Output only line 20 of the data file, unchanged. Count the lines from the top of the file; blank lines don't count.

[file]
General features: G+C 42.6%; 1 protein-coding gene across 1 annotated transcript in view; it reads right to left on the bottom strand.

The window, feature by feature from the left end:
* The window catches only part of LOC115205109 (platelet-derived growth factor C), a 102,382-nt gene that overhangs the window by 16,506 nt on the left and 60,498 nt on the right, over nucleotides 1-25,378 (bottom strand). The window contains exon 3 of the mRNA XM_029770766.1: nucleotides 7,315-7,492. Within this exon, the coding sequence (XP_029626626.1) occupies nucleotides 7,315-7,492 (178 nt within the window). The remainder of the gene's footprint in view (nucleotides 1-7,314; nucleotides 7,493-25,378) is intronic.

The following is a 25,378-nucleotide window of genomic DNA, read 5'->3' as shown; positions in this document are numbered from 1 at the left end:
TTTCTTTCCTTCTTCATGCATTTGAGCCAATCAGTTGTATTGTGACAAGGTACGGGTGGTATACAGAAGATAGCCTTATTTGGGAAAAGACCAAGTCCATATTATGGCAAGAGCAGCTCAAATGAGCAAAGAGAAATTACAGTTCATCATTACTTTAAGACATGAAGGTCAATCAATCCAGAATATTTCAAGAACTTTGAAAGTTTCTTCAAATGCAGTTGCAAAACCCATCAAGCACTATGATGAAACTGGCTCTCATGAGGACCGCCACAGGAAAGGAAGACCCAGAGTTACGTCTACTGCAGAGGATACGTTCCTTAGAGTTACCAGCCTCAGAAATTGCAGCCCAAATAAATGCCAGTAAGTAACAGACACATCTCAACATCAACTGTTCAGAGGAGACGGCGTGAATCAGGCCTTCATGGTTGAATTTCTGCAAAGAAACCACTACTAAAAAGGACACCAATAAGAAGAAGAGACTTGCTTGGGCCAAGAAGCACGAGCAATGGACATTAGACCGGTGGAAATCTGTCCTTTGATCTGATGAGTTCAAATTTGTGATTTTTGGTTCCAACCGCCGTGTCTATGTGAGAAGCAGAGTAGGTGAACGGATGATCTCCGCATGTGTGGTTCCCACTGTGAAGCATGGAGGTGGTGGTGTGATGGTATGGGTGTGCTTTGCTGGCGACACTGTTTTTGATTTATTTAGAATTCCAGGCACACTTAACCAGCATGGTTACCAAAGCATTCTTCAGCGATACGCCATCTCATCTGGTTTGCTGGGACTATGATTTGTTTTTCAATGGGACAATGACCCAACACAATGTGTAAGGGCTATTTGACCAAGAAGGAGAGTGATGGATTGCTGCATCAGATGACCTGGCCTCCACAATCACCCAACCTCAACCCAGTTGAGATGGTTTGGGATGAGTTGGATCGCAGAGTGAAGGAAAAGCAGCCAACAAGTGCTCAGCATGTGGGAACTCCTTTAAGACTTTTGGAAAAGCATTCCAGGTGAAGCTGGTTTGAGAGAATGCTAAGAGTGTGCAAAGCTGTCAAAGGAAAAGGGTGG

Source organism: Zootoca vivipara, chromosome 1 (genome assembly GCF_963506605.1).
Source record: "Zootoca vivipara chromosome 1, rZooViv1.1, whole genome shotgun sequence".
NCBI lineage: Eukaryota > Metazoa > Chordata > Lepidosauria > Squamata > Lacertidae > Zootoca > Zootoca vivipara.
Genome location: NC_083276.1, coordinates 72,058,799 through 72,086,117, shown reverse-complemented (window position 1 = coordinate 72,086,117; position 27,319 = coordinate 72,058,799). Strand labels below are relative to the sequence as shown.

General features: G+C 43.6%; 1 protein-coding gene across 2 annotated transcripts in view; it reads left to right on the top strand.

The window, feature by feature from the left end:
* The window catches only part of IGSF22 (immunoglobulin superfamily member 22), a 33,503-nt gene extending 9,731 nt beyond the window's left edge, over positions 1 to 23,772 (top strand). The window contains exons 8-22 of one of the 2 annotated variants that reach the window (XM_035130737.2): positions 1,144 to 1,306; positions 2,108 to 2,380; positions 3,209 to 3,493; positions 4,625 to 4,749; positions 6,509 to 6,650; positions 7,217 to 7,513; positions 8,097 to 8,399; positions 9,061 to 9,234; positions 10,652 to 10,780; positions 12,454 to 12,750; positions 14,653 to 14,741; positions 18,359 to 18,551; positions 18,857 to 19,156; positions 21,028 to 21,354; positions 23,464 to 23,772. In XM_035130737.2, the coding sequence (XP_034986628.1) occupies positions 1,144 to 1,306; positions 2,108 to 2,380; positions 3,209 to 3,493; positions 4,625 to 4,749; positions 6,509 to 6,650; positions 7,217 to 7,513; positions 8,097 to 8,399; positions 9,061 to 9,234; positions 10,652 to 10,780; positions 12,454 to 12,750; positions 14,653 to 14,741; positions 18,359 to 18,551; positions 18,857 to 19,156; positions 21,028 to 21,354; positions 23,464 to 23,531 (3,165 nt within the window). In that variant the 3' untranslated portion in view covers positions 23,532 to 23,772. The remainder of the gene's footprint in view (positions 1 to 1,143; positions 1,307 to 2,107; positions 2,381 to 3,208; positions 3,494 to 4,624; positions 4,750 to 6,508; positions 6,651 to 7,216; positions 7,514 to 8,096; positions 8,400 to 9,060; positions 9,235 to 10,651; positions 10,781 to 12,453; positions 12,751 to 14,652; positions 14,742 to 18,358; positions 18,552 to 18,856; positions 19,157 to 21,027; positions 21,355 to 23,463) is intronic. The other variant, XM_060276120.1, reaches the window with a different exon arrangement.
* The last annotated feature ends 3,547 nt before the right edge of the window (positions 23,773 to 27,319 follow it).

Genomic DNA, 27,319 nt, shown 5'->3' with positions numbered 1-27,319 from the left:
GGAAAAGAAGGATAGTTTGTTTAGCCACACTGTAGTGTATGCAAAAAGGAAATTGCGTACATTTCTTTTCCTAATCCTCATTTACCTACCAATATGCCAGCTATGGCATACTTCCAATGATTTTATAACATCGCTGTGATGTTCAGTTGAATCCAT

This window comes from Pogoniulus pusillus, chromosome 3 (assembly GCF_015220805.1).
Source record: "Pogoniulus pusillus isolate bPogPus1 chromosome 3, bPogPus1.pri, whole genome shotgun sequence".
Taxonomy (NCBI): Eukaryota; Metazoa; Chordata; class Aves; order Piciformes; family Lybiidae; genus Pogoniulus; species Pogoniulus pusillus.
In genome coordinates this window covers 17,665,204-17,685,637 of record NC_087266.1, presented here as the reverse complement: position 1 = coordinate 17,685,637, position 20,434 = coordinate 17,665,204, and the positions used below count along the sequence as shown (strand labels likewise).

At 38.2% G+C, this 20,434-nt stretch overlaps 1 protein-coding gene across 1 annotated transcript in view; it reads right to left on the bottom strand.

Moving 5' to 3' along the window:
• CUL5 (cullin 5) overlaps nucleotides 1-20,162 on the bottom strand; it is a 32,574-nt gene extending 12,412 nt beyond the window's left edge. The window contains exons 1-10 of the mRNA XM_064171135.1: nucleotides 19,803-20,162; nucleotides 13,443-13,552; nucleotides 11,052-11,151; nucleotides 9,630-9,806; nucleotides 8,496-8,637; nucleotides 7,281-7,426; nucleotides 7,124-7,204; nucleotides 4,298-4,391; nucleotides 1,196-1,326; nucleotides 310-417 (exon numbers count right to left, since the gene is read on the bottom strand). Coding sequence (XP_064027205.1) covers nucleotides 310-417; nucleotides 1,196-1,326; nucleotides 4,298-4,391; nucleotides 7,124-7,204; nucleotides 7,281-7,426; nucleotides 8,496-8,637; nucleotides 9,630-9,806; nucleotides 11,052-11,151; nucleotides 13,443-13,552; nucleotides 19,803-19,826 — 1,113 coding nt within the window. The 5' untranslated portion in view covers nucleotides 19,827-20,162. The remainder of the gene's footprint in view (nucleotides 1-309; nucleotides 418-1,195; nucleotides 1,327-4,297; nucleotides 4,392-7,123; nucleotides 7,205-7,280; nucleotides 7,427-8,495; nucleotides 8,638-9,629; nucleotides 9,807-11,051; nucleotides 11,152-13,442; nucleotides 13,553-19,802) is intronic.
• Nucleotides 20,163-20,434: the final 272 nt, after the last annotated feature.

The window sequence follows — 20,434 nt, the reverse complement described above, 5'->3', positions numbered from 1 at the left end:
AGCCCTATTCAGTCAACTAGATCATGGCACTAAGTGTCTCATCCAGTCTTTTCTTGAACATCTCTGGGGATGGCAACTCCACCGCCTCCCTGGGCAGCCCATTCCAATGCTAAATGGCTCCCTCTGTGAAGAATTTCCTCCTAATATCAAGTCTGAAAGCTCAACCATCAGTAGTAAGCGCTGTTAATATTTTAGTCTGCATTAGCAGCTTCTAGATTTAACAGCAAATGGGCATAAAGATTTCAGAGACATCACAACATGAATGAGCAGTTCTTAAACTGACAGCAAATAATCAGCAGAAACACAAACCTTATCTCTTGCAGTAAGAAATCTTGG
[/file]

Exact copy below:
At 38.2% G+C, this 20,434-nt stretch overlaps 1 protein-coding gene across 1 annotated transcript in view; it reads right to left on the bottom strand.